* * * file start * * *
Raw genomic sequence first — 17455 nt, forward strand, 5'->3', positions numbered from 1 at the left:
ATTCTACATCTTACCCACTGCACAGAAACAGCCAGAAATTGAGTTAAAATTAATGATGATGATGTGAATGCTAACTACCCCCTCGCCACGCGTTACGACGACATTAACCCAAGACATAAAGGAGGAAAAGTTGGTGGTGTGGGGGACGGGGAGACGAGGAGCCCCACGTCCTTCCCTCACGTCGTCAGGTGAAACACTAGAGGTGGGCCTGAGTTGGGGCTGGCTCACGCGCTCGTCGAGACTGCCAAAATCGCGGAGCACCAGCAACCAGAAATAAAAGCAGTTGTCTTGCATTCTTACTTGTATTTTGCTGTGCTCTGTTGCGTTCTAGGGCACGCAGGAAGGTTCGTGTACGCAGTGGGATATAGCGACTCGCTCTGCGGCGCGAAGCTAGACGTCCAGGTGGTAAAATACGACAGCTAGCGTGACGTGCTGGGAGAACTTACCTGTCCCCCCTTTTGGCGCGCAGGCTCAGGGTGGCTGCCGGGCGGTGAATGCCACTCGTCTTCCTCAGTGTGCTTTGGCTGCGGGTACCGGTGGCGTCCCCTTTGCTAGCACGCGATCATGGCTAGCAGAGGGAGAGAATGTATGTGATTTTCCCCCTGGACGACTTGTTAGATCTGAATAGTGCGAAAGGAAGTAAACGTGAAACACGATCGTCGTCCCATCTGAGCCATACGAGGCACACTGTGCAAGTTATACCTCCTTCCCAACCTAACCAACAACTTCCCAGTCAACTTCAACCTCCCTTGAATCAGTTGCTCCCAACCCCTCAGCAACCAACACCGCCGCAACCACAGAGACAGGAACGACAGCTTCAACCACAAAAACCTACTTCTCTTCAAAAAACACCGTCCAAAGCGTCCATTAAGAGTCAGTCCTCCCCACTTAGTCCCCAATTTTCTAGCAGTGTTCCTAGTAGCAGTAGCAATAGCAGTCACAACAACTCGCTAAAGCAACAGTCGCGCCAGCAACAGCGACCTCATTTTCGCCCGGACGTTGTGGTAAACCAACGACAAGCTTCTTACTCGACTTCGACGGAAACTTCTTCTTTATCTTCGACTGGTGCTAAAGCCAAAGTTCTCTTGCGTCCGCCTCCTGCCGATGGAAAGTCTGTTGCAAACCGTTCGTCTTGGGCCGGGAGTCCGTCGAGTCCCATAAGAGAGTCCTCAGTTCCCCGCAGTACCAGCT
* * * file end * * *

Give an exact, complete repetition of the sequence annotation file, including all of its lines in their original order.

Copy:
Raw genomic sequence first — 17455 nt, forward strand, 5'->3', positions numbered from 1 at the left:
ATTCTACATCTTACCCACTGCACAGAAACAGCCAGAAATTGAGTTAAAATTAATGATGATGATGTGAATGCTAACTACCCCCTCGCCACGCGTTACGACGACATTAACCCAAGACATAAAGGAGGAAAAGTTGGTGGTGTGGGGGACGGGGAGACGAGGAGCCCCACGTCCTTCCCTCACGTCGTCAGGTGAAACACTAGAGGTGGGCCTGAGTTGGGGCTGGCTCACGCGCTCGTCGAGACTGCCAAAATCGCGGAGCACCAGCAACCAGAAATAAAAGCAGTTGTCTTGCATTCTTACTTGTATTTTGCTGTGCTCTGTTGCGTTCTAGGGCACGCAGGAAGGTTCGTGTACGCAGTGGGATATAGCGACTCGCTCTGCGGCGCGAAGCTAGACGTCCAGGTGGTAAAATACGACAGCTAGCGTGACGTGCTGGGAGAACTTACCTGTCCCCCCTTTTGGCGCGCAGGCTCAGGGTGGCTGCCGGGCGGTGAATGCCACTCGTCTTCCTCAGTGTGCTTTGGCTGCGGGTACCGGTGGCGTCCCCTTTGCTAGCACGCGATCATGGCTAGCAGAGGGAGAGAATGTATGTGATTTTCCCCCTGGACGACTTGTTAGATCTGAATAGTGCGAAAGGAAGTAAACGTGAAACACGATCGTCGTCCCATCTGAGCCATACGAGGCACACTGTGCAAGTTATACCTCCTTCCCAACCTAACCAACAACTTCCCAGTCAACTTCAACCTCCCTTGAATCAGTTGCTCCCAACCCCTCAGCAACCAACACCGCCGCAACCACAGAGACAGGAACGACAGCTTCAACCACAAAAACCTACTTCTCTTCAAAAAACACCGTCCAAAGCGTCCATTAAGAGTCAGTCCTCCCCACTTAGTCCCCAATTTTCTAGCAGTGTTCCTAGTAGCAGTAGCAATAGCAGTCACAACAACTCGCTAAAGCAACAGTCGCGCCAGCAACAGCGACCTCATTTTCGCCCGGACGTTGTGGTAAACCAACGACAAGCTTCTTACTCGACTTCGACGGAAACTTCTTCTTTATCTTCGACTGGTGCTAAAGCCAAAGTTCTCTTGCGTCCGCCTCCTGCCGATGGAAAGTCTGTTGCAAACCGTTCGTCTTGGGCCGGGAGTCCGTCGAGTCCCATAAGAGAGTCCTCAGTTCCCCGCAGTACCAGCT